Management system 110 may be implemented within a device, such as a computer, or a combination of devices, such as a combination of computers. Management system 110 may provide functionality to integrate management of devices associated with entities A-C. For example, management system 110 may permit an administrator to identify, configure, manage, monitor, and/or generate reports with regard to devices associated with entities A-C.
In one implementation, management system 110 may permit co-management of devices associated with entities A-C. Co-management means that not only may management system 110 manage devices associated with entities A-C, but management system 110 may permit entities A-C to manage their own devices. For example, an entity may manage its own devices via a network interface (e.g., a web interface) to management system 110 or by installing an application that facilitates device management.
In one implementation, management system 110 includes a server 115 that may store data for the devices associated with entities A-C. Management system 110 may use the data in server 115 to identify, configure, manage, monitor, and/or generate reports with regard to devices associated with entities A-C. Entities A-C may make use of data associated with their respective devices to identify, configure, manage, monitor, and/or generate reports with regard to their respective devices.
Each of entities A-C may represent any type of group or association, such as a company or an organization. Each of entities A-C may include one or more offices in one or more locations and one or more devices in each office and/or location. Each office and/or location may identify, configure, manage, monitor, and/or generate reports with regard to its own set of devices.
In one implementation, entity A connects to management system 110 via network 120, as shown in
As shown in
The North America division may include three departments: a marketing department, an engineering department, and a quality assurance department. These departments may be located in the same or a different physical location. The engineering department may include a hardware group and a software group. These groups may be located in the same or a different physical location.
Associated with the company and each of these divisions, departments, and groups may be a set of devices. These devices might include any network device that can be remotely controlled and/or monitored. In one implementation, the network devices might include security devices (e.g., devices that perform firewall, virtual private network (VPN), denial of service (DoS) protection, traffic management processing, and/or other security-related processing), other types of devices that may permit access to network 200, control access to data within network 200, and/or protect network 200 against malicious traffic or other forms of attack, personal computers, and/or other types of computation or communication devices.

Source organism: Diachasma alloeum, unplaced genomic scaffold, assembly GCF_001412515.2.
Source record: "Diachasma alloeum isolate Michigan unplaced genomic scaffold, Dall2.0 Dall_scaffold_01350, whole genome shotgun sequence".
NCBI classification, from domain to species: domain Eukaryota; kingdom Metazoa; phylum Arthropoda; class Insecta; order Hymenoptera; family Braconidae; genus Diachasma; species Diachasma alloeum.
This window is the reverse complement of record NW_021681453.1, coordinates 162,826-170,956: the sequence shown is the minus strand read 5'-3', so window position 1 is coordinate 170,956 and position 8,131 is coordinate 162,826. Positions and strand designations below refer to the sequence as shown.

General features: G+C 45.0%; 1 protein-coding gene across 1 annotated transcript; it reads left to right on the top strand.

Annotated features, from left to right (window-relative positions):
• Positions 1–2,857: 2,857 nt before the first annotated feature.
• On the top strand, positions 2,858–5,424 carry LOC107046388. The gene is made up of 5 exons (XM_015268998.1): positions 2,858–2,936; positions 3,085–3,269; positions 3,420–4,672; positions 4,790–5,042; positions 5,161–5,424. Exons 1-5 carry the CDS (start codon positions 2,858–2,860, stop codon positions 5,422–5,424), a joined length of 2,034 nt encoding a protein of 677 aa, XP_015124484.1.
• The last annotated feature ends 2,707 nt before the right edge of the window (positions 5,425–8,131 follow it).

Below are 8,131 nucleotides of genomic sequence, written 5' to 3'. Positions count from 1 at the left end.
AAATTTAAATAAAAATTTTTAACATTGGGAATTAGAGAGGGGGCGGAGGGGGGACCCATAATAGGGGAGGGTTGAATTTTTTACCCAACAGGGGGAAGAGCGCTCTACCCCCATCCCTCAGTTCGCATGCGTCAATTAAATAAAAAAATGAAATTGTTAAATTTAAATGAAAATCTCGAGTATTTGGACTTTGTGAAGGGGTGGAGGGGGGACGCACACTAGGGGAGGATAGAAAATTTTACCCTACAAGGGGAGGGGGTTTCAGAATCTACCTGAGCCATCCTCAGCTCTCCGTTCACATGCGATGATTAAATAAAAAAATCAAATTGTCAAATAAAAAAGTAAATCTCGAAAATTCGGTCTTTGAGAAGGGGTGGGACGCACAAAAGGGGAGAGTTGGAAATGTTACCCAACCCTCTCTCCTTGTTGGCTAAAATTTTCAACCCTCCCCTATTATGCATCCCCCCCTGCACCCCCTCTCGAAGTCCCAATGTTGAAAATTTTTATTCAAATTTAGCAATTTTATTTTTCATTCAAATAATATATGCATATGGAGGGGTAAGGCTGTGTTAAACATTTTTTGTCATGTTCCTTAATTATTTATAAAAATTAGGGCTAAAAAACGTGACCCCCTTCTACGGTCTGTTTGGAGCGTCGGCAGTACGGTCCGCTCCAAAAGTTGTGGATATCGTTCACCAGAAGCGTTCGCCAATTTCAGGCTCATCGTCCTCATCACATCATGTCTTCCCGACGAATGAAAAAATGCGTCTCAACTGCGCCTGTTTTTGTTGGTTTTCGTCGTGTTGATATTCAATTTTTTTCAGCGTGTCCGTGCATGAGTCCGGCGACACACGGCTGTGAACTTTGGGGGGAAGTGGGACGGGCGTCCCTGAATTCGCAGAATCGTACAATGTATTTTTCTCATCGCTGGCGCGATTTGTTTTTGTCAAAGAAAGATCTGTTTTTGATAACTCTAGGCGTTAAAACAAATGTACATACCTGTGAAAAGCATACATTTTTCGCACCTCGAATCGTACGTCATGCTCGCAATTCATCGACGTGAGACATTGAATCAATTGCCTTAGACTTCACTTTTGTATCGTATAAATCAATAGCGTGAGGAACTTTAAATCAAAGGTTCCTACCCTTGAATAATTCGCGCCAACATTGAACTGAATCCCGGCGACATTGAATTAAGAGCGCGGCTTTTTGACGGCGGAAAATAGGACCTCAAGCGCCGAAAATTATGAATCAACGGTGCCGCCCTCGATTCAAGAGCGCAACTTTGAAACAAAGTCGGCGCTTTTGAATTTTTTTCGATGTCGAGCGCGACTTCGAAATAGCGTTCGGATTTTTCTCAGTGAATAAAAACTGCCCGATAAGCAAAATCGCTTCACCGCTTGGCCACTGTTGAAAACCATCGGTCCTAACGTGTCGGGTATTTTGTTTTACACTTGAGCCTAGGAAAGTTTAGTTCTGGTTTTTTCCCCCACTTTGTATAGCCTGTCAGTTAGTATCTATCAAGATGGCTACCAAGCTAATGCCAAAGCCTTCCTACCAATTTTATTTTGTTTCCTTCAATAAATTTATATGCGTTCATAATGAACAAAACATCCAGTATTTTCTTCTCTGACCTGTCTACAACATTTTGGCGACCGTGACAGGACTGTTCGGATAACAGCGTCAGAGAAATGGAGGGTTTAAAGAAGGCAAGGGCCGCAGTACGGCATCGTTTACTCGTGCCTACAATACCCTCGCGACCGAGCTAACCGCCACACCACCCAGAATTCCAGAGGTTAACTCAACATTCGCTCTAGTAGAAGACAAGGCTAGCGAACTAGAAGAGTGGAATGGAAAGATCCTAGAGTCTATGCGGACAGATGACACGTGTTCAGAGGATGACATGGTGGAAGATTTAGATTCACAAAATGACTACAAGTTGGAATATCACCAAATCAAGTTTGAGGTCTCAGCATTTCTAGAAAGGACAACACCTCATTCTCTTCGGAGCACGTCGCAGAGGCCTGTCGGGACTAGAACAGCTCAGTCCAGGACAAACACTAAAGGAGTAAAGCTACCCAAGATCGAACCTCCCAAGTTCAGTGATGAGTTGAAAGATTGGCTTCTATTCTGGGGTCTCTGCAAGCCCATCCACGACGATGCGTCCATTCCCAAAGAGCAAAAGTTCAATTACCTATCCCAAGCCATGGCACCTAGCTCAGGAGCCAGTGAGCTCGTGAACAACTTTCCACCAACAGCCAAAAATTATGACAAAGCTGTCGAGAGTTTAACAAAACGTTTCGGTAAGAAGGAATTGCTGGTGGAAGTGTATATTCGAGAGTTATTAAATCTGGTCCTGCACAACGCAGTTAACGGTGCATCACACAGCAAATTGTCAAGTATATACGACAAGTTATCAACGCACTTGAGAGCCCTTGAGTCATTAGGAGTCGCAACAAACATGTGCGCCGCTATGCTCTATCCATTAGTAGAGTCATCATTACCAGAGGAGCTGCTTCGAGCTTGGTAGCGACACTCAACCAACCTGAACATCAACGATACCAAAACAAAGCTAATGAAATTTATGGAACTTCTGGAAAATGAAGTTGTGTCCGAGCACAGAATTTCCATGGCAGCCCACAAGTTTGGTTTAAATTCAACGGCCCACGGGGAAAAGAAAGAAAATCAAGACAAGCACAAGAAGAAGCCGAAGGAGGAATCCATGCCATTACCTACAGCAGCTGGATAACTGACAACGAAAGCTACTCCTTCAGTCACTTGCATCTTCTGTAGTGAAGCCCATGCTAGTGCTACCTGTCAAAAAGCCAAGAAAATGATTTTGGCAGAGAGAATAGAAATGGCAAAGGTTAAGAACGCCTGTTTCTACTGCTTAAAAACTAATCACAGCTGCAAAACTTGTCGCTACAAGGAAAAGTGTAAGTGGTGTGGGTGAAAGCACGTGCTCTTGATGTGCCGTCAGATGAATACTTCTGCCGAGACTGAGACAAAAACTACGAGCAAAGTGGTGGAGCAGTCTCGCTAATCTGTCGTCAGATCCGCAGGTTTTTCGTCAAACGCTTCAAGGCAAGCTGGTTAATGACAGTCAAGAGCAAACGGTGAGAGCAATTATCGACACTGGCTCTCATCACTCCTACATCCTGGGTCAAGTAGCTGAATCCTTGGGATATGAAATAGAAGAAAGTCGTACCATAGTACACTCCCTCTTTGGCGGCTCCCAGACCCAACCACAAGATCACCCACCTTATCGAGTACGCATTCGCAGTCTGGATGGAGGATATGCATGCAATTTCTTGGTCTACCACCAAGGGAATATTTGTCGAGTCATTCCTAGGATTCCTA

The devices associated with the company, divisions, departments, and groups may connect via any type of connection mechanism. For example, the devices may connect via wired, wireless, and/or optical connections. Alternatively or additionally, the devices may connect via a network, such as a WAN, a LAN, an intranet, the Internet, a telephone network (e.g., the PSTN), or a combination of networks.
At least some of the devices might control access to network 200 from outside of network 200. The devices might also control access to particular types of data within network 200. For example, a device might limit access to marketing-sensitive data to the marketing department. Similarly, a device might limit access to source code to the engineering department, or perhaps, the software group within the engineering department.
As illustrated, device 300 may include a bus 310, a processor 320, a main memory 330, a read only memory (ROM) 340, a storage device 350, an input device 360, an output device 370, and a communication interface 380. Bus 310 may permit communication among the elements of device 300.
Processor 320 may include a conventional processor, microprocessor, or processing logic that may interpret and execute instructions. Main memory 330 may include a random access memory (RAM) or another type of dynamic storage device that may store information and instructions for execution by processor 320. ROM 340 may include a conventional ROM device or another type of static storage device that may store static information and instructions for use by processor 320. Storage device 350 may include a magnetic and/or optical recording medium and its corresponding drive.
Input device 360 may include a conventional mechanism that permits an administrator to input information to device 300, such as a keyboard, a mouse, a keypad, a pen, voice recognition and/or biometric mechanisms, etc. Output device 370 may include a conventional mechanism that outputs information to the administrator, including a display, a printer, a speaker, etc. Communication interface 380 may include any transceiver-like mechanism that enables device 300 to communicate with other devices and/or systems.
Device 300 may perform certain processes in response to processor 320 executing software instructions contained in a computer-readable medium, such as memory 330. A computer-readable medium may be defined as a physical or logical memory device and/or carrier wave. The software instructions may be read into memory 330 from another computer-readable medium, such as storage device 350, or from another device via communication interface 380. The software instructions contained in memory 330 may cause processor 320 to perform processes that will be described later. Alternatively, hardwired circuitry may be used in place of or in combination with software instructions to implement processes consistent with the principles of the invention. Thus, implementations consistent with the principles of the invention are not limited to any specific combination of hardware circuitry and software.